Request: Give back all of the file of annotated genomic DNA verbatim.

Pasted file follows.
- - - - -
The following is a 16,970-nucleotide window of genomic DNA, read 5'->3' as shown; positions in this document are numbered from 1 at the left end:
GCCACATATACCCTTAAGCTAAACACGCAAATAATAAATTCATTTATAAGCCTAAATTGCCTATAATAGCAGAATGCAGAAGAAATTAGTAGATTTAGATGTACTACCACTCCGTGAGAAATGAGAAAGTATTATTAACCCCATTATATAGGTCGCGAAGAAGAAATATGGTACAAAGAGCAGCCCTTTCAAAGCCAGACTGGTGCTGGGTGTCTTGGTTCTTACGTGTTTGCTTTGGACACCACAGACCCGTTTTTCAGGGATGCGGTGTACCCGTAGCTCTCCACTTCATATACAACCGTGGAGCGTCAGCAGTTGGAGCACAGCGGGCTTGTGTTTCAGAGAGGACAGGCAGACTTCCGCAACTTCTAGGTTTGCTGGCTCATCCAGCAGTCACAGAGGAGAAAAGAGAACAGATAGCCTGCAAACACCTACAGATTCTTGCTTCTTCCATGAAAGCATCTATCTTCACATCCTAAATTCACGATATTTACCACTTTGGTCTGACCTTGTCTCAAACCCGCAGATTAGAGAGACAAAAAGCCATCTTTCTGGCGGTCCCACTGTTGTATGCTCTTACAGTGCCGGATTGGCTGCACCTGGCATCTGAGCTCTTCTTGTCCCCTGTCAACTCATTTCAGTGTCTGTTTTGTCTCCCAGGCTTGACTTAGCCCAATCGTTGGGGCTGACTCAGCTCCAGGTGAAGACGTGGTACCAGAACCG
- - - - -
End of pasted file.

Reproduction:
The following is a 16,970-nucleotide window of genomic DNA, read 5'->3' as shown; positions in this document are numbered from 1 at the left end:
GCCACATATACCCTTAAGCTAAACACGCAAATAATAAATTCATTTATAAGCCTAAATTGCCTATAATAGCAGAATGCAGAAGAAATTAGTAGATTTAGATGTACTACCACTCCGTGAGAAATGAGAAAGTATTATTAACCCCATTATATAGGTCGCGAAGAAGAAATATGGTACAAAGAGCAGCCCTTTCAAAGCCAGACTGGTGCTGGGTGTCTTGGTTCTTACGTGTTTGCTTTGGACACCACAGACCCGTTTTTCAGGGATGCGGTGTACCCGTAGCTCTCCACTTCATATACAACCGTGGAGCGTCAGCAGTTGGAGCACAGCGGGCTTGTGTTTCAGAGAGGACAGGCAGACTTCCGCAACTTCTAGGTTTGCTGGCTCATCCAGCAGTCACAGAGGAGAAAAGAGAACAGATAGCCTGCAAACACCTACAGATTCTTGCTTCTTCCATGAAAGCATCTATCTTCACATCCTAAATTCACGATATTTACCACTTTGGTCTGACCTTGTCTCAAACCCGCAGATTAGAGAGACAAAAAGCCATCTTTCTGGCGGTCCCACTGTTGTATGCTCTTACAGTGCCGGATTGGCTGCACCTGGCATCTGAGCTCTTCTTGTCCCCTGTCAACTCATTTCAGTGTCTGTTTTGTCTCCCAGGCTTGACTTAGCCCAATCGTTGGGGCTGACTCAGCTCCAGGTGAAGACGTGGTACCAGAACCG